I’ve been tagged by the immensely talented and utterly unstoppable Alex Shvartsman, Fiction writer extraordinaire. If it seems like I am kissing up to him, yes, I totally am. I feel I have to. He is the man who took my virginity, so I feel I have to thank him for that.
You should probably also know that I mean this is in a literary, as opposed to, literal sense.
You see, Alex is the first editor to purchase one of my fiction stories. In October, my story The right answer will appear in the UFO 3 Anthology of humorous Science Fiction
Alex is, so far, the only one who has published one of my stories. But like all aspiring writers, I hope to change that.
So what is this “tagging” I speak of? Well, according to Alex’s site, I need to answer some questions about my writing then, in turn, I get to pick two poor souls to do the same.
Here are the questions with my answers:
What am I working on?
I am currently writing a Sci-fi short about a female insurance investigator who goes to check on a suspected fraud claim. Since this is sci-fi, the claim is on a wrecked spacecraft and takes place at a repair station in space. While I enjoy the idea of the story, I find that it is proving to be more difficult than expected. I usually crank out a short story draft in one sitting, then review it several times to give it some polish. This story, on the other hand, I have to pry out of my head in constipated out-of-sequence chunks, making me question my process, ability, and general sanity.
How does my work differ from others in its genera?
Since I get a lot of rejection letters, I am guessing the answer to this question is that my stories differ because they are much worse than others in the genera. I am hoping to change that through a subtle increase in my work ethic and relentless dogmatic plagiarism.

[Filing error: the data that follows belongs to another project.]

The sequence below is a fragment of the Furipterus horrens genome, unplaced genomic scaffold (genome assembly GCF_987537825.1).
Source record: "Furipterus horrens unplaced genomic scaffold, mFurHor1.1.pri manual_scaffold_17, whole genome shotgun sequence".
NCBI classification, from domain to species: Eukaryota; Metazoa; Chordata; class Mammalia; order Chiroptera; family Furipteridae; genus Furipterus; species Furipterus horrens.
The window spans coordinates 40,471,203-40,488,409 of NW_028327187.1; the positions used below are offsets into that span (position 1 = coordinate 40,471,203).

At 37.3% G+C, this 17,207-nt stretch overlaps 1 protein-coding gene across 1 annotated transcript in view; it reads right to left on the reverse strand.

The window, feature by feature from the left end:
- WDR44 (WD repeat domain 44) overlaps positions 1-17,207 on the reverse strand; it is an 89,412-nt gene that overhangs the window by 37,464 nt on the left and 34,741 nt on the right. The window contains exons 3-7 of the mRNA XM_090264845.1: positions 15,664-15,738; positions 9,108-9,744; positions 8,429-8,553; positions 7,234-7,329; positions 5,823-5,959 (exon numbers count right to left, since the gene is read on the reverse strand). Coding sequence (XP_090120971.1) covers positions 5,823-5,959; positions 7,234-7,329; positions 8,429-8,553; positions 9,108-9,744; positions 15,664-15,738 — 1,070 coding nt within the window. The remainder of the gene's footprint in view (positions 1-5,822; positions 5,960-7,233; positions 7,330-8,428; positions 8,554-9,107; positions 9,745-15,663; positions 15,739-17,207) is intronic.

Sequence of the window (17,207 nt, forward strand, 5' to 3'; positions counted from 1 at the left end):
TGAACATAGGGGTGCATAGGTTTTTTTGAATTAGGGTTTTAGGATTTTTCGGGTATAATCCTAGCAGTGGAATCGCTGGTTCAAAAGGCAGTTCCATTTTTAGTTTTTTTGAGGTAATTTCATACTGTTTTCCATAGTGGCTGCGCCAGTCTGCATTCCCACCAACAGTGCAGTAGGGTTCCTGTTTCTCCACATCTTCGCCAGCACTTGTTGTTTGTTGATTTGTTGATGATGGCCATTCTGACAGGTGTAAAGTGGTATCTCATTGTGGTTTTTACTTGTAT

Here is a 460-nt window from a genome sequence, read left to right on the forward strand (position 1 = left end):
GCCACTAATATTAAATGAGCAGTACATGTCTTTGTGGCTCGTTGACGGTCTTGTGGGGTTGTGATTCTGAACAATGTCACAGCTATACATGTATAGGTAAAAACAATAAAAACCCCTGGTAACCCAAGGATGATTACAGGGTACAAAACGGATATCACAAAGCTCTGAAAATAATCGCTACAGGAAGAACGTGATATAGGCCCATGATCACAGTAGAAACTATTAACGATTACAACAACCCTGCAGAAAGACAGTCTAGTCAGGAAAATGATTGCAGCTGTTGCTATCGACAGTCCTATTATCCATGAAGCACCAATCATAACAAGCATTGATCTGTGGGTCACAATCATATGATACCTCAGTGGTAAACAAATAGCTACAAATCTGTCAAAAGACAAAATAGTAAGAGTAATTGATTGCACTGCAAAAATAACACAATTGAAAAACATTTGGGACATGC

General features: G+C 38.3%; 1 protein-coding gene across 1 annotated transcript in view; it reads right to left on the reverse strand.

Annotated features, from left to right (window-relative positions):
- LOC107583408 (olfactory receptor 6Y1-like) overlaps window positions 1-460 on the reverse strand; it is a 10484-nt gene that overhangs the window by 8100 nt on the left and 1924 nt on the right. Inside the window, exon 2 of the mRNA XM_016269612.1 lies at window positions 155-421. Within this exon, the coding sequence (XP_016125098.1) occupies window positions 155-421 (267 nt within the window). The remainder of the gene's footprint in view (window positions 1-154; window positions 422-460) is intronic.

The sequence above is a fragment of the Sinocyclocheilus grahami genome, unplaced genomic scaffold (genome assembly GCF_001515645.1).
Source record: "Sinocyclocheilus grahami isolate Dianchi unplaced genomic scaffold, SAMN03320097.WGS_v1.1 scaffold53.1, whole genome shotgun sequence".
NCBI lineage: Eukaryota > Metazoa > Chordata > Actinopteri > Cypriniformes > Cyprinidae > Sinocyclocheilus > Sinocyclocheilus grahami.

Why do I write what I do?
I write because I like the idea of someone enjoying my stories. It is also a challenge to myself, because if you have ever tried writing, you know you can bang out what you think is a masterpiece, only to find that nobody likes it– like, mom won’t even put it on the fridge kind of thing. At first there is this idea that all those idiots you let read it don’t understand your craft, but then, you set it aside for few months, come back to read it to find out that the pacing is terrible, and you are tripping over all these sentences that used to seem buttery smooth, and that you somehow missed the fact that you accidentally changed the name of the main character from “Sven” to “Mike” and back again within the span of two pages.
How does my writing process work?
Hmmm… that question seems to assume I have a process. I kind of liken it to guitar. People come over and see my guitar and they go “Oh, you play guitar?” and I go “I own a guitar, what I do with it cannot yet be called ‘playing’.”
I also own a computer and a word processing program.
This is the point in the post where I get to tag two other writers.
I am immediately tempted to tag Ty Drago of Allegory fame. Ty is another person I am grateful to, as he is the first editor to publish my non-fiction writing. I would also love to see his responses to these questions, but I know the man is working diligently on a book, so I won’t task him with it.
Instead, I call upon:
To follow in our footsteps and Blog their answers to the questions above.